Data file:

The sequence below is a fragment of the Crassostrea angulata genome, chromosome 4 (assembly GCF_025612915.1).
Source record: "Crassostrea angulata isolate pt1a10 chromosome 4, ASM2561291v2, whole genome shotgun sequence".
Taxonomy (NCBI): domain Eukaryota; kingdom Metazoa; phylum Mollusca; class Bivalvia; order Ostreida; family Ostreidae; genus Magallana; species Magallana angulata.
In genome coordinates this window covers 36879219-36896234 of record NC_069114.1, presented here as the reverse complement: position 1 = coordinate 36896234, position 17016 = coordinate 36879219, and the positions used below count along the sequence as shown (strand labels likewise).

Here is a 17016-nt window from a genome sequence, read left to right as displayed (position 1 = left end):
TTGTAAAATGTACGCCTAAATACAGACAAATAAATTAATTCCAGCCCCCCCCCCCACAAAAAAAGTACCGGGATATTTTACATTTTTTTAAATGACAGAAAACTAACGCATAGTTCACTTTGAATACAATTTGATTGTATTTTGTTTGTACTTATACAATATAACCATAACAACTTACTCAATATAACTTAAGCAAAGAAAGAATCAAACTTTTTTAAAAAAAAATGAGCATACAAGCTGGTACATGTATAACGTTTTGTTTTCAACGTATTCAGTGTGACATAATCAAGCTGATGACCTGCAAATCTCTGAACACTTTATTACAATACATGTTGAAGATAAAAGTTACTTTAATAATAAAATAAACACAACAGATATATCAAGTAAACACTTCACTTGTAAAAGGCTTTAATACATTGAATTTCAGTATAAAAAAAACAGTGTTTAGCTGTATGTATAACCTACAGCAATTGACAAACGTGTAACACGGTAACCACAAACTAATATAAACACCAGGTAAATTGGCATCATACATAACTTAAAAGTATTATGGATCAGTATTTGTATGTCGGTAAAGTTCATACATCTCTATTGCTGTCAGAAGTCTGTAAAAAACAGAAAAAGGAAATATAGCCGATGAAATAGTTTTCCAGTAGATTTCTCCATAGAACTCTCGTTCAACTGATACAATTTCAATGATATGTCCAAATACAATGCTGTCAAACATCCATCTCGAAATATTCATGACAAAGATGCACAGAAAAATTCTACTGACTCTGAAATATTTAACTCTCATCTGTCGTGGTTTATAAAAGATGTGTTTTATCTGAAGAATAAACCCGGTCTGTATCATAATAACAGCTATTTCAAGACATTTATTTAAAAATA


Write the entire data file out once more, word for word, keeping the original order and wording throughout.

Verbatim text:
The sequence below is a fragment of the Crassostrea angulata genome, chromosome 4 (assembly GCF_025612915.1).
Source record: "Crassostrea angulata isolate pt1a10 chromosome 4, ASM2561291v2, whole genome shotgun sequence".
Taxonomy (NCBI): domain Eukaryota; kingdom Metazoa; phylum Mollusca; class Bivalvia; order Ostreida; family Ostreidae; genus Magallana; species Magallana angulata.
In genome coordinates this window covers 36879219-36896234 of record NC_069114.1, presented here as the reverse complement: position 1 = coordinate 36896234, position 17016 = coordinate 36879219, and the positions used below count along the sequence as shown (strand labels likewise).

Here is a 17016-nt window from a genome sequence, read left to right as displayed (position 1 = left end):
TTGTAAAATGTACGCCTAAATACAGACAAATAAATTAATTCCAGCCCCCCCCCCCACAAAAAAAGTACCGGGATATTTTACATTTTTTTAAATGACAGAAAACTAACGCATAGTTCACTTTGAATACAATTTGATTGTATTTTGTTTGTACTTATACAATATAACCATAACAACTTACTCAATATAACTTAAGCAAAGAAAGAATCAAACTTTTTTAAAAAAAAATGAGCATACAAGCTGGTACATGTATAACGTTTTGTTTTCAACGTATTCAGTGTGACATAATCAAGCTGATGACCTGCAAATCTCTGAACACTTTATTACAATACATGTTGAAGATAAAAGTTACTTTAATAATAAAATAAACACAACAGATATATCAAGTAAACACTTCACTTGTAAAAGGCTTTAATACATTGAATTTCAGTATAAAAAAAACAGTGTTTAGCTGTATGTATAACCTACAGCAATTGACAAACGTGTAACACGGTAACCACAAACTAATATAAACACCAGGTAAATTGGCATCATACATAACTTAAAAGTATTATGGATCAGTATTTGTATGTCGGTAAAGTTCATACATCTCTATTGCTGTCAGAAGTCTGTAAAAAACAGAAAAAGGAAATATAGCCGATGAAATAGTTTTCCAGTAGATTTCTCCATAGAACTCTCGTTCAACTGATACAATTTCAATGATATGTCCAAATACAATGCTGTCAAACATCCATCTCGAAATATTCATGACAAAGATGCACAGAAAAATTCTACTGACTCTGAAATATTTAACTCTCATCTGTCGTGGTTTATAAAAGATGTGTTTTATCTGAAGAATAAACCCGGTCTGTATCATAATAACAGCTATTTCAAGACATTTATTTAAAAATA